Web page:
The title of this post should have already triggered the chorus of the theme from National Lampoon's Vaction running in the background of your mind. You're welcome. If not, click the link to YouTube and come on back for the rest of the post.
My quest to find America started with a flight into Los Angeles. An evening arrival made for a cosmic landing. The darkness of the mountains was severed by a few golden strands of traffic connected to hubs of light. It was an electrified neural network without any local connections. Crossing the mountains, the fog roiled on a single plane below the flight. Beneath the churning clouds were glowing centers of activity that illuminated the blanket from below. As I looked across the night, I saw another flight, as if fishing the blanket from above.
My son and I left the next day to cross the Mojave without AC and the windows up. After loss of nearly 8-10 lbs of body weight and consciousness, we unrolled the windows to take in the air of America. It was hot.
Thanks to Jack Kerouac, we had our mantra for the road trip. Yes, we were balling the jack. I think Neal Cassady used the term most thoroughly, combining his love for jazz, fast driving and railroad background.
We made the Rasor Road service station, paid top dollar for gas and got ice cream. We got out and walked across the O'Callaghan bridge to view the Hoover Dam from above.
On to Bryce Canyon. I learned National Parks remain open 24 hours. When you arrive after midnight, you pretty much have the park to yourself.
Under a full moon and a cloudless night, we conducted our surreal tour of the Canyon Rim trail in solitude. The full moon provided stark shadows and a night vision goggles effect. We balled the jack and arrived in Green River, UT at 230 AM. The Super 8 motel awaited.
After a fine Continental Breakfast we collected the cheesiest postcards we could find, and returned to the road for a day of hiking at Arches National Park. After a brisk ascent across an 800 meter sandstone incline, the Delicate Arch (above) revealed itself in a natural amphitheater. People like to get their pictures taken underneath it, as you can see. Worth the hike.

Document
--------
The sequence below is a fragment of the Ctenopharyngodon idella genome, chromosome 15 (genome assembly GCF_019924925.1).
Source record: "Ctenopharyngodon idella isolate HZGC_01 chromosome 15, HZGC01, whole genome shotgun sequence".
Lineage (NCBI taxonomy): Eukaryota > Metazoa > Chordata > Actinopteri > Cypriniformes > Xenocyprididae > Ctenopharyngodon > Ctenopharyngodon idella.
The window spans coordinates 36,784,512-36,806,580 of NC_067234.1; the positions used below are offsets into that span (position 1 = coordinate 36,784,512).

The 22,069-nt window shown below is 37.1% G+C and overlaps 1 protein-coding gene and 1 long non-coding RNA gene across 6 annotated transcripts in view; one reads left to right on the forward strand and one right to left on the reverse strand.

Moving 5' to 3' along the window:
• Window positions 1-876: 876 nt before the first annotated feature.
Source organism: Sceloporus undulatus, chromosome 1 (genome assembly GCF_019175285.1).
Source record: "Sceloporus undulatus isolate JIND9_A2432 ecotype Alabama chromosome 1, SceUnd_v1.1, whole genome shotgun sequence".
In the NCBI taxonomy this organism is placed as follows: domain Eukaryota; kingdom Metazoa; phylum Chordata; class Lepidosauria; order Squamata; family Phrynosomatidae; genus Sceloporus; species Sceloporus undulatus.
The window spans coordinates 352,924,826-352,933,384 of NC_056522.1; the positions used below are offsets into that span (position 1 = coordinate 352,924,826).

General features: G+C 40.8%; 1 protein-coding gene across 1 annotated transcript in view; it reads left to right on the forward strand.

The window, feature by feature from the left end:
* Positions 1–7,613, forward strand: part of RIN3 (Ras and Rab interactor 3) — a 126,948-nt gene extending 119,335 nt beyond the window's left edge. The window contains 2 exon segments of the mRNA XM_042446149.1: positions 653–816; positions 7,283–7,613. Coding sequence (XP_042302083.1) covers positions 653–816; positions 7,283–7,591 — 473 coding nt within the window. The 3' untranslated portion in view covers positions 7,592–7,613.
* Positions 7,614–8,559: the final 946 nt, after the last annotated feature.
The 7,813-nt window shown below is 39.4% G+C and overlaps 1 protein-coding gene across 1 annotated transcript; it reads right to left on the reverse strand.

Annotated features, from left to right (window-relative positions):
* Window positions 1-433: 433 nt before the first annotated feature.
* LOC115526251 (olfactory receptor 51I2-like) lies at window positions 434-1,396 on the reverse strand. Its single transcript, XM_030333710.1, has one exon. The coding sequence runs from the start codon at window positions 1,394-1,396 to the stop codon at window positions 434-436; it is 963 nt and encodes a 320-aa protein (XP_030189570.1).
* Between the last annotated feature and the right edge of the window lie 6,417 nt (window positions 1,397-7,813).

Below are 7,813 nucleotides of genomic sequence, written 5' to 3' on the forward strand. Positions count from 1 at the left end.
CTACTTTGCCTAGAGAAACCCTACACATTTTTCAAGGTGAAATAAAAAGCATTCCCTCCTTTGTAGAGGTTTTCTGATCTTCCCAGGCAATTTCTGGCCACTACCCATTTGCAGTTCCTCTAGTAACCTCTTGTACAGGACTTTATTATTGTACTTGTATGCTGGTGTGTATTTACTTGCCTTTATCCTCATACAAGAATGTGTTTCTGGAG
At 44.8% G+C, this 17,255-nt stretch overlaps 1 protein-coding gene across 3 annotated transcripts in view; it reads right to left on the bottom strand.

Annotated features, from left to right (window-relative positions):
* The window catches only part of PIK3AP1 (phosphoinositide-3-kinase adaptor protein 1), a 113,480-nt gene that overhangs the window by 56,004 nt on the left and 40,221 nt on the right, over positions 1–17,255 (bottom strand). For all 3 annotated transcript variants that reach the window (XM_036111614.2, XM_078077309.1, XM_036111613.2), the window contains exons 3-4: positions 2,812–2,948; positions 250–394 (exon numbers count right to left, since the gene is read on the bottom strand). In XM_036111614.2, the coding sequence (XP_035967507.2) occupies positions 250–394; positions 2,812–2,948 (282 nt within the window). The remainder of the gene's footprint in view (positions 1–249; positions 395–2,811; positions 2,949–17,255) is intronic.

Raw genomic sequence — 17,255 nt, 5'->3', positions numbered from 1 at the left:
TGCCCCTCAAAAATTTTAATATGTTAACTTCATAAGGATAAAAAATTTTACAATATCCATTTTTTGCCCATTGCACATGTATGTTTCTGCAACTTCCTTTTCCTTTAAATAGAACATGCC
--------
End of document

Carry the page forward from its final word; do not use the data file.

We checked out the Wolf Ranch and the Petroglyphs. Then on to the Landscape Arch and the Primitive Trail to the "Double-O" arch. They rocked. We balled that jack into Moab then on to Aspen, across the Continental Divide at Independence Pass, and finally landed in CO Springs and another Super 8 at 230 AM. Brand loyalty was starting to set in.
At Colorado Springs we hung out with Grandpa for a day, rode the tram to the top of Pike's Peak and tasted the famous high-altitude donuts. The rain dampened our tour of Manitou Springs so we pressed on to the Cliff Dwellings. Pretty cool place if you leave out the fractured skull from standing up under the low balcony. Max got to ride Old Paint.
The next day we balled that jack all the way through Kansas with a stop for gas in Kanorado. We learned not to trust the GPS at Branson Missouri when looking for hotels, for you might end up in the Port-O-Call. Complete darkness didn't help, but there was a definite similarity to the Bates Motel. We ended up in a really nice Comfort Inn, that had this fine, anatomically correct elk statue out front that I'm sure my friends the Texagermanadian and Eden will appreciate.
Well enough travelogue I'm sure you've said to yourself. After all Shoji Tabuchi was not having any shows in Branson until September 12th, so we balled the jack the hell out of there for the final 19 hours to home. We bounced to ShamaLamaDingDong more than once, and I observed that the majority of the Recovery Dollars seem to be getting spent deploying traffic barrels and little else.
In the 1984 film Repo Man, Tracey Walter commented "the more you drive, the less intelligent you are". And while I have never doubted a single truism uttered in this classic film, I now have to say, it depends on the company.